The ancient Neoplatonic doctrine that the rational soul has one or more vehicles—bodies of a semi-material nature which it acquires during its descent through the spheres—plays a crucial part in Marsilio Ficino’s philosophical system, especially in his theory of sense-perception and in his account of the afterlife. Of the soul’s three vehicles, the one made of more or less rarefied air is particularly important, according to Ficino, during the soul’s embodied existence, for he identifies it with the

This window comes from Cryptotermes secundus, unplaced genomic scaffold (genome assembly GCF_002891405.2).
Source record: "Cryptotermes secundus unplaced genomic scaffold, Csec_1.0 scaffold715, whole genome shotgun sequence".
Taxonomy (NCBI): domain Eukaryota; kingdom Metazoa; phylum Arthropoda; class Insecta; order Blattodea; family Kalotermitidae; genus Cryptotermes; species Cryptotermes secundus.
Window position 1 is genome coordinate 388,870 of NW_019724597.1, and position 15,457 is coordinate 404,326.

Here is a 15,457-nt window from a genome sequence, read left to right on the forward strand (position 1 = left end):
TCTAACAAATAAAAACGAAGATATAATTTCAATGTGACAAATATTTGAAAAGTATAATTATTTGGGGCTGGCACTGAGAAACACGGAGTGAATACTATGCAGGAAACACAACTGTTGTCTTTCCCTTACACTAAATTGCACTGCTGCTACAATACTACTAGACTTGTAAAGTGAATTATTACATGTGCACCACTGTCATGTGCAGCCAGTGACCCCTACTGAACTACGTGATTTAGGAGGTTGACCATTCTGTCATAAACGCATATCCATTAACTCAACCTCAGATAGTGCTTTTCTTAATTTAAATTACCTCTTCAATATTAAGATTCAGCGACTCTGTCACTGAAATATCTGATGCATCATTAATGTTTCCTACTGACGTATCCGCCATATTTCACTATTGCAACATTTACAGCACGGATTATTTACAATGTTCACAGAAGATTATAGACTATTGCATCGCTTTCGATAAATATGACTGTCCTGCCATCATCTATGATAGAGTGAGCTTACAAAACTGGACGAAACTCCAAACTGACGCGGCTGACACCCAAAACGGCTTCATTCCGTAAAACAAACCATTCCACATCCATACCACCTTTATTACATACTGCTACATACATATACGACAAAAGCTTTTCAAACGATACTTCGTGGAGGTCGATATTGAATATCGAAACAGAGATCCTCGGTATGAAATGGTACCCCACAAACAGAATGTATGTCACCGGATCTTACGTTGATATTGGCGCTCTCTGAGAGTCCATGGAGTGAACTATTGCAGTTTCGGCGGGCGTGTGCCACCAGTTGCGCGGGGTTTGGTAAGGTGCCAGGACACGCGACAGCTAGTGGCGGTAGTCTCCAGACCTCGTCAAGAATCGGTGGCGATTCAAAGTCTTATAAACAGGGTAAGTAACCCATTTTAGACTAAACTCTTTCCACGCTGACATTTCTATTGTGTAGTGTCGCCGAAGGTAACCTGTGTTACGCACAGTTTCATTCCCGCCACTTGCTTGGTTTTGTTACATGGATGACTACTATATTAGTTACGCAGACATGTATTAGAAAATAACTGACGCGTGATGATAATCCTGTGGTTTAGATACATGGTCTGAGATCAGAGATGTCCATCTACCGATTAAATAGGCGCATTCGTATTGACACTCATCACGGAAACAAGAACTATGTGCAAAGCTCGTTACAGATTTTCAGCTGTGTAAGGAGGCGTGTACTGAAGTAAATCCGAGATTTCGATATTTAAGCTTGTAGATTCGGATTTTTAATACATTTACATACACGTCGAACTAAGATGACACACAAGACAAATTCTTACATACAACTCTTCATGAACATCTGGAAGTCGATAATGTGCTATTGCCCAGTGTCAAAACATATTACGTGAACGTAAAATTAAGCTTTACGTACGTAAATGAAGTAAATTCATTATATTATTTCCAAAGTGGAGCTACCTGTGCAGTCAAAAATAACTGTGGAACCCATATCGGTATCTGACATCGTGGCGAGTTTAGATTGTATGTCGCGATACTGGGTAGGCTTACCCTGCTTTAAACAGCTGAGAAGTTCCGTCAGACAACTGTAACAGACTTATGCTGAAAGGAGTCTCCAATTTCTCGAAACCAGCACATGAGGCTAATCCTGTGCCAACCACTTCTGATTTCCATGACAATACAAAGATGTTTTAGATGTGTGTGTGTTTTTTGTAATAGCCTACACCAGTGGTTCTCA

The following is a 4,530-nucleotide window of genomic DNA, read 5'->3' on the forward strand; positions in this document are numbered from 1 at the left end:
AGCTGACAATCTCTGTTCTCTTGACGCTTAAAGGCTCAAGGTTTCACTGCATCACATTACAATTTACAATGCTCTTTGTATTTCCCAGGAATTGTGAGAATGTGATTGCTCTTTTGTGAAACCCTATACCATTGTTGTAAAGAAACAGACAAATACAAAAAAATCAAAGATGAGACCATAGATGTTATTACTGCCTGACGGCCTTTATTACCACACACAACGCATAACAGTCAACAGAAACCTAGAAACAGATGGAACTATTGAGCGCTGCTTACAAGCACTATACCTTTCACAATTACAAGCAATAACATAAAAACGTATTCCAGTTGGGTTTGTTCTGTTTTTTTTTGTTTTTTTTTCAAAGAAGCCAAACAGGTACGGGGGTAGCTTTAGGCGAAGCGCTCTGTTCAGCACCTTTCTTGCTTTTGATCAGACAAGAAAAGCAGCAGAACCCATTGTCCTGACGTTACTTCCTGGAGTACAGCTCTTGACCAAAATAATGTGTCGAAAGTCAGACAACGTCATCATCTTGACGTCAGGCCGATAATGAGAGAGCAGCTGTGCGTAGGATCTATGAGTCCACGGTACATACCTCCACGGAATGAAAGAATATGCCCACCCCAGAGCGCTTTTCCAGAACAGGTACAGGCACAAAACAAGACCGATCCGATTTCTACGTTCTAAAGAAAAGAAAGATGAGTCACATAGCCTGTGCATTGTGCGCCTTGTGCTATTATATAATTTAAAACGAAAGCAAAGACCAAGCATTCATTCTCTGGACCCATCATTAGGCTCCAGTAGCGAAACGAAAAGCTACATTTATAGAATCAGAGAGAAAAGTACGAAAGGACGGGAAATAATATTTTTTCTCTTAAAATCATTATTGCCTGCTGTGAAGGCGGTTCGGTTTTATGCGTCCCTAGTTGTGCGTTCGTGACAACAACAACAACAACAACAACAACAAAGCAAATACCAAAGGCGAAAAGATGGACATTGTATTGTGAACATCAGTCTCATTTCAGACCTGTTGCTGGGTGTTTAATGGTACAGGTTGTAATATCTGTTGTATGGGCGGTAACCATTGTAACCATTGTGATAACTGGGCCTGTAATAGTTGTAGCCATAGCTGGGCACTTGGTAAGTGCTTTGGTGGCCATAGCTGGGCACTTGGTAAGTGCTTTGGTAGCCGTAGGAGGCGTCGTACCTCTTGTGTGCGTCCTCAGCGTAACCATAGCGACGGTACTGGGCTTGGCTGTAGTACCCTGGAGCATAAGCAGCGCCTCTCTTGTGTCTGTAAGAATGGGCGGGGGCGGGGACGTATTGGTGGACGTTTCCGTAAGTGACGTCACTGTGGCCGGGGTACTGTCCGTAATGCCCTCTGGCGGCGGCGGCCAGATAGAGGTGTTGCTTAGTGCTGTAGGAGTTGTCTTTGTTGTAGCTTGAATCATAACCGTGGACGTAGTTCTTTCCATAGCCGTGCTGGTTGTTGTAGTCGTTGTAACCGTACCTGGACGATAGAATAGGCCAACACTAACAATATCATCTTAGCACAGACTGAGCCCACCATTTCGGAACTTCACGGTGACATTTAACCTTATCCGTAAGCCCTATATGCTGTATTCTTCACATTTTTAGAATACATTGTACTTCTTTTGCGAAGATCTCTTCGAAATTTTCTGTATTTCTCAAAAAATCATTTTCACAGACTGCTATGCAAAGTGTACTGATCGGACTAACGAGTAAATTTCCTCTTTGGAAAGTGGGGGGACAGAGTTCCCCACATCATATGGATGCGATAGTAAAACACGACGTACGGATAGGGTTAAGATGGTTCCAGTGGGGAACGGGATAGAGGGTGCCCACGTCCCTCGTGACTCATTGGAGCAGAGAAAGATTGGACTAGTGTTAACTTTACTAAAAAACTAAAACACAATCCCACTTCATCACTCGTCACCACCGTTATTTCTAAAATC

spiritus, the pneumatic substance based in the brain which was believed to serve as an instrument for perception and imagination. He refers to the vehicles in his arguments against the theory of the transmigration of souls into the bodies of animals, claiming that the imaginative suffering experienced after death by souls in their aerial bodies are much more acute than the physical pain they might feel in bodies made of flesh and blood. Since the power of the imagination, for Ficino, is stronger than that of the four senses, the soul’s perceptive activity is more intense after death, when it has lost its earthly body and lives instead in a body made of air. The vehicles, moreover, provided Ficino with evidence for the individual immortality of souls, a doctrine that he was attempting to demonstrate philosophically against the position of Averroes and his followers. In his view, the vehicles ensured the survival after death of two faculties which were intimately connected to personal identity: the imagination and memory. By pointing out the role of the vehicles in transporting the soul’s innermost representations and memories through the universe, Ficino was able to show that the distinguishing traits of our personality are not lost with bodily death, but survive along with the vehicle that carries them.
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